U.S. Pat. No. 3,449,809 discloses an improved process for producing nonwovens with the entangling method by using a polymeric additive in the water. This patent discloses that the improved process may also be used to stitch an assemblage together by entangling fibers from a top layer into and through lower layers. Defensive publication 17060 discloses a two-sided laminar fabric formed by uniting a web of synthetic fibers with paper sheet by mechanical entangling, fluid entanglement and/or bonding. Applicants' fabric is a two-sided fabric, but comprises alternating entangled discontinuous rows of polymeric fibers and wood pulp fibers. The publication contains no disclosures of entangled rows of polymeric fibers and wood pulp fibers. A duPont fabric sold under the name Fabric 450™ comprises an entangled fabric of polymeric and wood pulp fibers containing alternating rows of wood pulp and polymeric fibers with a thin veneer of wood pulp on one surface thereof.
The present invention comprises a sterile low-cost disposable fabric suitable for making repellant breathable surgical drapes, wraps for medical components, and gowns with enhanced comfort for hospital use or use within a sterile environment. The fabric has enhanced softness and drape and enhanced frictional properties. The fabric consists of entangled cellulosic fibers and entangled polymeric fibers. The fabric has a predominantly cellulosic fiber face and a predominantly polymeric fiber face. The polymeric fibers and cellulosic fibers are each entangled into rudimentary discontinuous and alternating rows extending in the machine direction of the fabric. At least the cellulosic fibers are subject to a repellant treatment. The cellulosic fibers present at the surface of the predominantly polymeric fiber surface are present in an overall nonpatterned distribution. The fabric is breathable, repellant and soft. The enhanced drape of the fabric makes it easier to handle and fold as a wrap for medical components. When used as a surgical drape, the fabric more easily conforms to uneven surface and more easily falls away from the upper surface of, for instance, a table or mayo stand effectively getting the fabric out of the way of the operating room personnel. The enhanced frictional properties of the fabric lend to its characteristics as a wrap for medical components in that the wrap is not easily dislodged and does not easily come unwrapped. When used as a surgical drape, the enhanced frictional properties provide a drape which will more easily stay where it is initially placed and may provide a nonslip, gripping surface for surgical instruments and the like disposed on the drape. The enhanced softness and drape of the fabric provide a gown or other wearing apparel with improved comfort to the wearer.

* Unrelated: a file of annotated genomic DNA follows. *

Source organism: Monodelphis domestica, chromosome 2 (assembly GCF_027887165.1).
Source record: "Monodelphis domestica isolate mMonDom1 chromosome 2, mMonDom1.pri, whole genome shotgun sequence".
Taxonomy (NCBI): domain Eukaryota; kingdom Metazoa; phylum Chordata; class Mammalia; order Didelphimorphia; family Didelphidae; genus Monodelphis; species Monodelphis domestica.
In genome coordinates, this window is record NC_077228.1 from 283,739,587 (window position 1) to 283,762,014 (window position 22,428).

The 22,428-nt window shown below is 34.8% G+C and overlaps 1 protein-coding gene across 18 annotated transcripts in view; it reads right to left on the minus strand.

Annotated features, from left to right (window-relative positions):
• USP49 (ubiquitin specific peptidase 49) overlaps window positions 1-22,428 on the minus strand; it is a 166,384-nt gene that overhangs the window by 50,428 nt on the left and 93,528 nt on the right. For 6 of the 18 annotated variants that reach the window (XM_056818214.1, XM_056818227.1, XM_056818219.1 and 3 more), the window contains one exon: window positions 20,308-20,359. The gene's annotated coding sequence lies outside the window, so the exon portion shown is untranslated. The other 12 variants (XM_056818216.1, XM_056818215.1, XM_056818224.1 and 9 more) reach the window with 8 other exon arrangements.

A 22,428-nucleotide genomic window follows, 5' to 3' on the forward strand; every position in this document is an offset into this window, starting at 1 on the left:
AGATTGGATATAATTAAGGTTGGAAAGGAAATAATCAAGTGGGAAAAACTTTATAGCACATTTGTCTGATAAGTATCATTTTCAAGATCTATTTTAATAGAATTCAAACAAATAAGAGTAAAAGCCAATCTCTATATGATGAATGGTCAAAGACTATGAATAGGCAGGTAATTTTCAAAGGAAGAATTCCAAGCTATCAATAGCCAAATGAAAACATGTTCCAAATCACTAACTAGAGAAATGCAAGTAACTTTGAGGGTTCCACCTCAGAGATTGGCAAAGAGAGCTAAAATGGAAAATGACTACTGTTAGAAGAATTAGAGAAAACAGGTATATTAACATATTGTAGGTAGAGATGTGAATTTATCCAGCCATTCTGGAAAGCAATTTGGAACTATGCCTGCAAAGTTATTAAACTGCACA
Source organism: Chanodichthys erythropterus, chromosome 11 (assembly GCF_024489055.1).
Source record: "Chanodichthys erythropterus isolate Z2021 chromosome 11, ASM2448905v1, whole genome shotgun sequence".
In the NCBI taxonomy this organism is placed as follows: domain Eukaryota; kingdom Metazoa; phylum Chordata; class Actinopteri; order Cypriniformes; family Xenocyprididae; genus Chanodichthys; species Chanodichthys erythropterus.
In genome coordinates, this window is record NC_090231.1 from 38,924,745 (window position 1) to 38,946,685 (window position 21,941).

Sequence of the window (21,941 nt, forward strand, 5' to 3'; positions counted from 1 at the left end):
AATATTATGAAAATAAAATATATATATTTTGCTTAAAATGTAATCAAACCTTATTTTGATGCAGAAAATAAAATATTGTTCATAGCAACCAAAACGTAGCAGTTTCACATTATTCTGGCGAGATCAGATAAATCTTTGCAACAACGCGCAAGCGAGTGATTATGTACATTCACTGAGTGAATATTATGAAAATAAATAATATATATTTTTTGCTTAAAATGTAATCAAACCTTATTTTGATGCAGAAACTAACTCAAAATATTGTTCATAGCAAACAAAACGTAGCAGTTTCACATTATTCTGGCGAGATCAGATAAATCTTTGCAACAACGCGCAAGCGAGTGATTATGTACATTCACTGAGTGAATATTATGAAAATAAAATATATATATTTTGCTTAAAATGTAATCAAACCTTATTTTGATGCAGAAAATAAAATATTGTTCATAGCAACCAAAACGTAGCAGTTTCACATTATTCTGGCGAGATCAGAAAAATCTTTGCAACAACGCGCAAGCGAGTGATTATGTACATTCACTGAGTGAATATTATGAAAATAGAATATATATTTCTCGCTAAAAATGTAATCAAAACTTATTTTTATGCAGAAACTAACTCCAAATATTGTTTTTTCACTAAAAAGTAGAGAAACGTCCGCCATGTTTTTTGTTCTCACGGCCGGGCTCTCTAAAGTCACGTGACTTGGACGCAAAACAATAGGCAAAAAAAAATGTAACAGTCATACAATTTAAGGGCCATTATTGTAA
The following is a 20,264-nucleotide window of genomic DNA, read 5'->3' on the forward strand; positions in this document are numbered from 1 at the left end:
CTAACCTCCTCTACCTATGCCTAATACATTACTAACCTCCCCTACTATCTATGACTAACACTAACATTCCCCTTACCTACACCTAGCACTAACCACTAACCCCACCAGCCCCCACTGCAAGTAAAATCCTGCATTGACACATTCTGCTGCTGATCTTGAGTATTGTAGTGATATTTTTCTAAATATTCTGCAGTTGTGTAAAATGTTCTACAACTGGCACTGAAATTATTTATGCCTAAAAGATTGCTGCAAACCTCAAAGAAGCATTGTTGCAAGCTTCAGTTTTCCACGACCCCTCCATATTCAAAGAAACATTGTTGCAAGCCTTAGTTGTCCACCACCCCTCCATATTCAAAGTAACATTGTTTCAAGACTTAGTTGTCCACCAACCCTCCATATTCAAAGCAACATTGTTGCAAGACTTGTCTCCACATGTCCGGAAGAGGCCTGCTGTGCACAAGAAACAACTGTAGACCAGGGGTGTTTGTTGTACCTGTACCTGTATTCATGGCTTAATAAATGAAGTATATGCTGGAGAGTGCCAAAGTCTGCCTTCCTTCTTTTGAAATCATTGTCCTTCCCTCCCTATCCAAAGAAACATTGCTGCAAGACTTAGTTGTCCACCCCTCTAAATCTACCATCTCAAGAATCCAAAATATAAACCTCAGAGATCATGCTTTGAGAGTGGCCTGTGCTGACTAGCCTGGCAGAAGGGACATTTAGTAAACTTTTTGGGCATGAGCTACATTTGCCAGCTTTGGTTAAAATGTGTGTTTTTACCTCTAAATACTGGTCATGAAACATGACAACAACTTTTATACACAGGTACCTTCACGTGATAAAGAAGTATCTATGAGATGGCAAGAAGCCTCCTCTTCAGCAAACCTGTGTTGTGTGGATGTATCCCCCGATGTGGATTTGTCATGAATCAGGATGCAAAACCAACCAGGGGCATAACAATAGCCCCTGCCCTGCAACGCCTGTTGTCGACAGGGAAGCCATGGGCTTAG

FIG. 1 is a 20× photomacrograph of a plan view of the "polymeric fiber surface" of a prior art fabric.
FIG. 2 is a 20× photomacrograph of a plan view of the polymeric surface of the fabric according to the present invention.